This Amazon Scam Shows Why You Can’t Trust Verified Reviews

Vendors could be manipulating how their products are rated.

Unsplash / Maarten van den Heuvel

Christmas came really early for Mike and Kelly Gallivan. The couple has been receiving a string of unsolicited Amazon packages they believe is part of an elaborate scam to manipulate reviews on the e-commerce site.

All of the parcels contained cheap products like plastic fans, phone chargers, and hand warmers. These random boxes and envelopes come once or twice a week to the Gallivans’ home in Acton, Massachusetts. The couple has now received about 25 packages they never ordered.

According to a report by the The Boston Globe that cited experts who formerly worked at Amazon, the Gallivans might be unintentionally involved in a ploy to boost reviews on the site.

The packages received by the Gallivans are completely anonymous. The return address is an Amazon’s warehouse, the mysterious buyer used a gift card to pay for the delivery, and there is no identity information attached to the account that made the purchase.

Former Amazon employees James Thomson and Chris McCabe told The Boston Globe that this is almost a perfect crime for a seller looking to artificially improve their reviews.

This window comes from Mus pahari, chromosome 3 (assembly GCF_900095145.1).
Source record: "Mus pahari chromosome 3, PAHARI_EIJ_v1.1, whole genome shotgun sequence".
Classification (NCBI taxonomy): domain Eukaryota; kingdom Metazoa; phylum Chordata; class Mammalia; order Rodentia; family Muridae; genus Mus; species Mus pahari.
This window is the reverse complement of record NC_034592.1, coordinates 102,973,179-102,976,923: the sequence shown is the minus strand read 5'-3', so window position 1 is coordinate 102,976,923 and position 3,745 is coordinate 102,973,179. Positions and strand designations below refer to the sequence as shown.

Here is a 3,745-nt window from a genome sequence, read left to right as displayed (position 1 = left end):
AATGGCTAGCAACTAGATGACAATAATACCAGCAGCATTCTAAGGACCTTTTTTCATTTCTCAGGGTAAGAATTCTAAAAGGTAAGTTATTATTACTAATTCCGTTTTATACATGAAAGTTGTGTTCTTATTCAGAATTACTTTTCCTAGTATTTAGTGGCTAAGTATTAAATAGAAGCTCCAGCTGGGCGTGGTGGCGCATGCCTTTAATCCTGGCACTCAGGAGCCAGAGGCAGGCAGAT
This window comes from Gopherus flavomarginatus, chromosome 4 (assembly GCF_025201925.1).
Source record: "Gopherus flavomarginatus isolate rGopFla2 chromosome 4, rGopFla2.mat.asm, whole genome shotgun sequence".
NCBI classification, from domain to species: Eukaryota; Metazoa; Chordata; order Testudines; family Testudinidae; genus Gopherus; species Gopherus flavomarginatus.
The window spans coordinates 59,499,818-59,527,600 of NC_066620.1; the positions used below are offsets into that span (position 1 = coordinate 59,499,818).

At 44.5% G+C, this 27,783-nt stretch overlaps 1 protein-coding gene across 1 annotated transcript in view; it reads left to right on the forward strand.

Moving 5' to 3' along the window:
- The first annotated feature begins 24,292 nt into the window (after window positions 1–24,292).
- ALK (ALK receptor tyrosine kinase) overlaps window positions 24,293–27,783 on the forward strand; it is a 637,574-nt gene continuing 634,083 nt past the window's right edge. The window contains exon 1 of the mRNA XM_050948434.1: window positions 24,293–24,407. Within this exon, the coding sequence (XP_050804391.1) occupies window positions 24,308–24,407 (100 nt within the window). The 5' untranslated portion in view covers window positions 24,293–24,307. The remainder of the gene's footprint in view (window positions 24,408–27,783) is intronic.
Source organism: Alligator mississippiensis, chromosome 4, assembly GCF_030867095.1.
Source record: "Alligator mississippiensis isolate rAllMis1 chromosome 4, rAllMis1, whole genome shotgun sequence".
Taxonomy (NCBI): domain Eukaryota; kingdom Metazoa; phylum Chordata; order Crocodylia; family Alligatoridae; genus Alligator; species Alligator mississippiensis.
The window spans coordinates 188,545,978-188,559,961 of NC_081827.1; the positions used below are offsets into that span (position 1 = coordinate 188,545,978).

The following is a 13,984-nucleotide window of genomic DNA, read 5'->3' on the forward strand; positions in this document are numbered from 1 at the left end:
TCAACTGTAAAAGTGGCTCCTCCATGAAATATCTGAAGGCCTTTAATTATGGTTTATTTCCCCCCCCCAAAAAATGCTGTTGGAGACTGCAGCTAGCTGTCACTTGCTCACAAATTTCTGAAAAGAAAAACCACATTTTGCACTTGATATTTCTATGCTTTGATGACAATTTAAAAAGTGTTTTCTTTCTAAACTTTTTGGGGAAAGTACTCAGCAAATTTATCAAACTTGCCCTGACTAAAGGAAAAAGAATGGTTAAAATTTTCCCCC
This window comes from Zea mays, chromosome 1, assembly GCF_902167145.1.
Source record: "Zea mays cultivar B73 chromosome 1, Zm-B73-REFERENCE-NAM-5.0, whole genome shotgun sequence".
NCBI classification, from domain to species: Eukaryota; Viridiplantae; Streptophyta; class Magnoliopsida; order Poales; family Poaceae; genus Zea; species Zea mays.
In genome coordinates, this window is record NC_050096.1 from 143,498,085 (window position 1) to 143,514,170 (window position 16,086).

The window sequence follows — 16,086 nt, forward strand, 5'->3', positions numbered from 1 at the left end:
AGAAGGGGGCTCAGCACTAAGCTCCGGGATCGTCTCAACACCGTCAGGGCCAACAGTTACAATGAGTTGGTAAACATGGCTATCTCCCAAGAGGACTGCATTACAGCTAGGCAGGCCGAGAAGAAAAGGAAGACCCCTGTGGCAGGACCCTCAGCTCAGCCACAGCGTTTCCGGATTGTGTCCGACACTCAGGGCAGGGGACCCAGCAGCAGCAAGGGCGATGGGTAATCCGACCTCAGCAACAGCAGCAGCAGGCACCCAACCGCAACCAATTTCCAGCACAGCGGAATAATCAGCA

A sketchy vendor attempting to boost sales could set up a burner e-mail address to create a new Amazon account. They would then use that account to buy their own products using gift cards and send it to someone completely random. Once the package is delivered, the vendor can simply give their own product a five-star review using their phony Amazon account.

There’s an endless number of cheap electronic accessories on Amazon, so reviews are a popular metric to differentiate the best products from the rest. But as this scheme appears to demonstrate, reviews can be easily manipulated by a vendor with a lot of time and gift cards.

By simply sending 25 packages to the Gallivans, this mystery vendor could have given their products many glowing reviews. And there could be many more people receiving packages like these who haven’t spoken up.

If you didn’t have trust issues with the Internet already, now it seems like you can’t even believe what verified Amazon reviews are saying.